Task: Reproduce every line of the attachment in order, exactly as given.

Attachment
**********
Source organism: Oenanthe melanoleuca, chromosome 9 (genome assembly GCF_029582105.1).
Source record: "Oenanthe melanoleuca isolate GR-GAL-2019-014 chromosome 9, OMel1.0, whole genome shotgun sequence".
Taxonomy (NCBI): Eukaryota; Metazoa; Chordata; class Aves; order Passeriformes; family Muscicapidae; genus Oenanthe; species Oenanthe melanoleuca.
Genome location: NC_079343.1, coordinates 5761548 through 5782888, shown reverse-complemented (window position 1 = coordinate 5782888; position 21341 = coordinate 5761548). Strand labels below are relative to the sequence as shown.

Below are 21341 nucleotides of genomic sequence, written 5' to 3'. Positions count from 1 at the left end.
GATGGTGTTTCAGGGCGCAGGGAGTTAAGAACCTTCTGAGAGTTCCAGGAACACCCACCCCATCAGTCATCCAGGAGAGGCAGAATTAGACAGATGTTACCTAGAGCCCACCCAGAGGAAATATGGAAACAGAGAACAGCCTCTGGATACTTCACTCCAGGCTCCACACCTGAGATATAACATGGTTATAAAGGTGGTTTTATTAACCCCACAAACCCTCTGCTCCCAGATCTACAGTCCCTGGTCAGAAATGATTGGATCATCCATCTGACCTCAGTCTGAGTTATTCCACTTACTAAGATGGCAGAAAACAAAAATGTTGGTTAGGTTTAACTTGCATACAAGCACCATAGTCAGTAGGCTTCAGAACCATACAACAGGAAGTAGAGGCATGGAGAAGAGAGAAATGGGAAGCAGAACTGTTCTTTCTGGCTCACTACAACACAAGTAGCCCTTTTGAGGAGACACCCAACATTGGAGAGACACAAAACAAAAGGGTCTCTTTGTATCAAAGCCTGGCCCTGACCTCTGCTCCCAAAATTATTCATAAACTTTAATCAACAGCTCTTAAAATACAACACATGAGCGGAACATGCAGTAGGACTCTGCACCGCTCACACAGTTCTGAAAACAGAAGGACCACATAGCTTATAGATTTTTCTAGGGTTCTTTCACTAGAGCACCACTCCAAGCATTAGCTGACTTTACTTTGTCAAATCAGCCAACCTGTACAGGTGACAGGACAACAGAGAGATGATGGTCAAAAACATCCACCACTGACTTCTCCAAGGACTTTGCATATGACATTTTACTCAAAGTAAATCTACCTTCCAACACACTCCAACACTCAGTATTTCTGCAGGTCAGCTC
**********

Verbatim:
Source organism: Oenanthe melanoleuca, chromosome 9 (genome assembly GCF_029582105.1).
Source record: "Oenanthe melanoleuca isolate GR-GAL-2019-014 chromosome 9, OMel1.0, whole genome shotgun sequence".
Taxonomy (NCBI): Eukaryota; Metazoa; Chordata; class Aves; order Passeriformes; family Muscicapidae; genus Oenanthe; species Oenanthe melanoleuca.
Genome location: NC_079343.1, coordinates 5761548 through 5782888, shown reverse-complemented (window position 1 = coordinate 5782888; position 21341 = coordinate 5761548). Strand labels below are relative to the sequence as shown.

Below are 21341 nucleotides of genomic sequence, written 5' to 3'. Positions count from 1 at the left end.
GATGGTGTTTCAGGGCGCAGGGAGTTAAGAACCTTCTGAGAGTTCCAGGAACACCCACCCCATCAGTCATCCAGGAGAGGCAGAATTAGACAGATGTTACCTAGAGCCCACCCAGAGGAAATATGGAAACAGAGAACAGCCTCTGGATACTTCACTCCAGGCTCCACACCTGAGATATAACATGGTTATAAAGGTGGTTTTATTAACCCCACAAACCCTCTGCTCCCAGATCTACAGTCCCTGGTCAGAAATGATTGGATCATCCATCTGACCTCAGTCTGAGTTATTCCACTTACTAAGATGGCAGAAAACAAAAATGTTGGTTAGGTTTAACTTGCATACAAGCACCATAGTCAGTAGGCTTCAGAACCATACAACAGGAAGTAGAGGCATGGAGAAGAGAGAAATGGGAAGCAGAACTGTTCTTTCTGGCTCACTACAACACAAGTAGCCCTTTTGAGGAGACACCCAACATTGGAGAGACACAAAACAAAAGGGTCTCTTTGTATCAAAGCCTGGCCCTGACCTCTGCTCCCAAAATTATTCATAAACTTTAATCAACAGCTCTTAAAATACAACACATGAGCGGAACATGCAGTAGGACTCTGCACCGCTCACACAGTTCTGAAAACAGAAGGACCACATAGCTTATAGATTTTTCTAGGGTTCTTTCACTAGAGCACCACTCCAAGCATTAGCTGACTTTACTTTGTCAAATCAGCCAACCTGTACAGGTGACAGGACAACAGAGAGATGATGGTCAAAAACATCCACCACTGACTTCTCCAAGGACTTTGCATATGACATTTTACTCAAAGTAAATCTACCTTCCAACACACTCCAACACTCAGTATTTCTGCAGGTCAGCTC